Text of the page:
The Ballers filed suit as a result of severe injuries sustained by Chuck when he was hit by a truck owned by Habig and driven by Corle.

Because we reverse and remand for a new trial, we deem it appropriate to discuss only those issues which are determinative. They deal with instructions given the jury.

The facts of record which bear upon these issues and which are most favorable to the judgment reflect that the accident occurred near 324 West Wiley Avenue in Bluffton on August 25, 1977. The section of West Wiley Avenue where the accident occurred is three lanes wide; the middle and southern lanes carry traffic in opposite directions while the northern lane is normally reserved for parked cars. Wiley Avenue *384 at this point passes through a residential neighborhood and is lined on both sides with sidewalks, each of which is separated from the street by a narrow, grassy strip.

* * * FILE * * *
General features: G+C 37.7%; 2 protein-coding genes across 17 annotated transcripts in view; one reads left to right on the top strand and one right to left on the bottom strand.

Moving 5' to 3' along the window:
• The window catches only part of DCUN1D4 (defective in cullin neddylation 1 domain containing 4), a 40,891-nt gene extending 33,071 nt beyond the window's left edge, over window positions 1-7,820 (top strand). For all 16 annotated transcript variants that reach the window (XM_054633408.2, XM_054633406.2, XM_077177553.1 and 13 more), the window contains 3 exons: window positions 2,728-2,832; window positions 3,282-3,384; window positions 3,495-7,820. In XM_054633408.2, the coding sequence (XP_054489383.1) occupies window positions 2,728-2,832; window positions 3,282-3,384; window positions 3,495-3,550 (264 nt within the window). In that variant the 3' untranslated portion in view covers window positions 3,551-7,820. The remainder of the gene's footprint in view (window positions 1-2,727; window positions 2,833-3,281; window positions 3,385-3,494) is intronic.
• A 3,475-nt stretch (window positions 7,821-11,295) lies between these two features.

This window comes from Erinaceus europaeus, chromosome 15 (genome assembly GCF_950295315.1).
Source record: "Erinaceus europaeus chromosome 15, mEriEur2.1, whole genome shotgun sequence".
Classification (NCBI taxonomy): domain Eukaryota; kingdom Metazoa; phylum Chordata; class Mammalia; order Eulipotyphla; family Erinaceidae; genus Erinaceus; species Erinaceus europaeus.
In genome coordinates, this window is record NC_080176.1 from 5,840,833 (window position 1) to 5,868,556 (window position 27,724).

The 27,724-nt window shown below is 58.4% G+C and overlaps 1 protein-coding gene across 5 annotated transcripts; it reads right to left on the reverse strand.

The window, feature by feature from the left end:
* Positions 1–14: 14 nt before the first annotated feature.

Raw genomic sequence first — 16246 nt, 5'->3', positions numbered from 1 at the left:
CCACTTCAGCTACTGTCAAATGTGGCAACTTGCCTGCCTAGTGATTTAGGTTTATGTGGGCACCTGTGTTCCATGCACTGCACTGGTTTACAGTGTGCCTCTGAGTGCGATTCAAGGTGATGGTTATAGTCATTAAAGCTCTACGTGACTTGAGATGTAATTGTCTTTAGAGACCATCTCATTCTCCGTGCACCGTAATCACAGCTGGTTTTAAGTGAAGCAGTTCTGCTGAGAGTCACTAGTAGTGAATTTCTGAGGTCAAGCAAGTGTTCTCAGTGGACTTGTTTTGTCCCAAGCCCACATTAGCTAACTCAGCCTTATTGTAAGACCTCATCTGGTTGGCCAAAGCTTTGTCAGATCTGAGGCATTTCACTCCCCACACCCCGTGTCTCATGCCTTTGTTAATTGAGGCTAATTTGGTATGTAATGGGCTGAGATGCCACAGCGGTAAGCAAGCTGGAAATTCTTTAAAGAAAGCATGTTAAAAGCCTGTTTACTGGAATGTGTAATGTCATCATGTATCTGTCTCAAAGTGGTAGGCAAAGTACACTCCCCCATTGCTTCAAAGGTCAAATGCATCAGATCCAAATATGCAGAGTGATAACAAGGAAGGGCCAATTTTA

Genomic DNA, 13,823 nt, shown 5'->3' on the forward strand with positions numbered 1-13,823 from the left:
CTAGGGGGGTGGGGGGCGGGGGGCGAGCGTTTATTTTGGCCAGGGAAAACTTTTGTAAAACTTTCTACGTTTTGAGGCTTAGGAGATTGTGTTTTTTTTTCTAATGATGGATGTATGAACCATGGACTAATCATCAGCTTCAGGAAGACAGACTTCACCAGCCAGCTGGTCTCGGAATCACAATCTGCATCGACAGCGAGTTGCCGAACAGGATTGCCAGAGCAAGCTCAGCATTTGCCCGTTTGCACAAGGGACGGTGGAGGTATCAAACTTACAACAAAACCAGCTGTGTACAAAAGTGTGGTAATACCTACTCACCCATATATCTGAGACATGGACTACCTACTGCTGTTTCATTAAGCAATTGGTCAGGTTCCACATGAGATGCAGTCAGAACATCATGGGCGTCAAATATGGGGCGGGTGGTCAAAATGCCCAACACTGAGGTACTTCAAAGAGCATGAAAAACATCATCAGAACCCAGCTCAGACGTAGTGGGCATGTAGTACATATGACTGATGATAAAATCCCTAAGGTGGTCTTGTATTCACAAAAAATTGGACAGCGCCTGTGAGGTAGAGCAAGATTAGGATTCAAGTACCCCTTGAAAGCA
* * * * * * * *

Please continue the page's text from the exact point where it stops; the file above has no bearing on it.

Fleming undertook sewer repair work for the City several weeks prior to the accident. In order to replace existing sewer lines, Fleming excavated a five-foot-wide trench which extended for several blocks down the center of West Wiley Avenue. Fleming then replaced the old sewer line and filled the trench with sand and gravel. Fleming also sprayed this filler material with water, to promote settling, and deposited on top a layer of calcium chloride, a moisture absorbing chemical, in order to limit the production of dust. The latter procedure was necessary because the trench, in order to settle properly, could not be covered with paving material for a two-month period. Ruts which developed were routinely filled and the street was swept every week. At the time of the events in question, the filled trench created by the sewer repair work had not yet been paved.